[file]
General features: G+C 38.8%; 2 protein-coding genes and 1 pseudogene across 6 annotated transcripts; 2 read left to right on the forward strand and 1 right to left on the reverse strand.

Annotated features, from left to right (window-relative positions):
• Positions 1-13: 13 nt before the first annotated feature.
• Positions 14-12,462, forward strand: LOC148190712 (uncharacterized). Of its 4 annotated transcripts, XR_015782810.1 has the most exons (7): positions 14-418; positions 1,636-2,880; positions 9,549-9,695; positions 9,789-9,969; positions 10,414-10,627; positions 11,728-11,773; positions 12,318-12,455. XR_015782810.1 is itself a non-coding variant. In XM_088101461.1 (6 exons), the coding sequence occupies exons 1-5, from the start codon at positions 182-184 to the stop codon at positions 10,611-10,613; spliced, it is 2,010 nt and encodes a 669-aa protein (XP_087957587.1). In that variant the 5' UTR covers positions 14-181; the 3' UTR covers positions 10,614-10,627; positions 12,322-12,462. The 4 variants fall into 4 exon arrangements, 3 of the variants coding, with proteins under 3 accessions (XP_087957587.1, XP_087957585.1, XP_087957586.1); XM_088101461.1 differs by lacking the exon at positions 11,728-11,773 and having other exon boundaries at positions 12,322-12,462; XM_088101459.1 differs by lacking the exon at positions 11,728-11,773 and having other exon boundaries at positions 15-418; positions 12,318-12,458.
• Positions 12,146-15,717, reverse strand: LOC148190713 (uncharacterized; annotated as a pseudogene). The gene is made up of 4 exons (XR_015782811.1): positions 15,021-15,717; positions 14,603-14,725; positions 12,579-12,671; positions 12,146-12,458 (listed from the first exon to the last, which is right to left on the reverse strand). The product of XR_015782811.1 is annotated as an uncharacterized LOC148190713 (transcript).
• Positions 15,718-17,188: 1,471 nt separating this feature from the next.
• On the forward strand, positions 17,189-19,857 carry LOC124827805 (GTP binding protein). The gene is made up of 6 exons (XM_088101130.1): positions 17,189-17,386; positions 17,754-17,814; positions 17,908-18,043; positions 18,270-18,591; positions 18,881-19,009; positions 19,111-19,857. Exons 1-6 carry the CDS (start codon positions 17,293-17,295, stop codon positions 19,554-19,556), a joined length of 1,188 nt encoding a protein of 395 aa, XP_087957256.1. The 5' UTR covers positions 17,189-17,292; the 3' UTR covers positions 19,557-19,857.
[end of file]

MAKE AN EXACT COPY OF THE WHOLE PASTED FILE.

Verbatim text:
General features: G+C 38.8%; 2 protein-coding genes and 1 pseudogene across 6 annotated transcripts; 2 read left to right on the forward strand and 1 right to left on the reverse strand.

Annotated features, from left to right (window-relative positions):
• Positions 1-13: 13 nt before the first annotated feature.
• Positions 14-12,462, forward strand: LOC148190712 (uncharacterized). Of its 4 annotated transcripts, XR_015782810.1 has the most exons (7): positions 14-418; positions 1,636-2,880; positions 9,549-9,695; positions 9,789-9,969; positions 10,414-10,627; positions 11,728-11,773; positions 12,318-12,455. XR_015782810.1 is itself a non-coding variant. In XM_088101461.1 (6 exons), the coding sequence occupies exons 1-5, from the start codon at positions 182-184 to the stop codon at positions 10,611-10,613; spliced, it is 2,010 nt and encodes a 669-aa protein (XP_087957587.1). In that variant the 5' UTR covers positions 14-181; the 3' UTR covers positions 10,614-10,627; positions 12,322-12,462. The 4 variants fall into 4 exon arrangements, 3 of the variants coding, with proteins under 3 accessions (XP_087957587.1, XP_087957585.1, XP_087957586.1); XM_088101461.1 differs by lacking the exon at positions 11,728-11,773 and having other exon boundaries at positions 12,322-12,462; XM_088101459.1 differs by lacking the exon at positions 11,728-11,773 and having other exon boundaries at positions 15-418; positions 12,318-12,458.
• Positions 12,146-15,717, reverse strand: LOC148190713 (uncharacterized; annotated as a pseudogene). The gene is made up of 4 exons (XR_015782811.1): positions 15,021-15,717; positions 14,603-14,725; positions 12,579-12,671; positions 12,146-12,458 (listed from the first exon to the last, which is right to left on the reverse strand). The product of XR_015782811.1 is annotated as an uncharacterized LOC148190713 (transcript).
• Positions 15,718-17,188: 1,471 nt separating this feature from the next.
• On the forward strand, positions 17,189-19,857 carry LOC124827805 (GTP binding protein). The gene is made up of 6 exons (XM_088101130.1): positions 17,189-17,386; positions 17,754-17,814; positions 17,908-18,043; positions 18,270-18,591; positions 18,881-19,009; positions 19,111-19,857. Exons 1-6 carry the CDS (start codon positions 17,293-17,295, stop codon positions 19,554-19,556), a joined length of 1,188 nt encoding a protein of 395 aa, XP_087957256.1. The 5' UTR covers positions 17,189-17,292; the 3' UTR covers positions 19,557-19,857.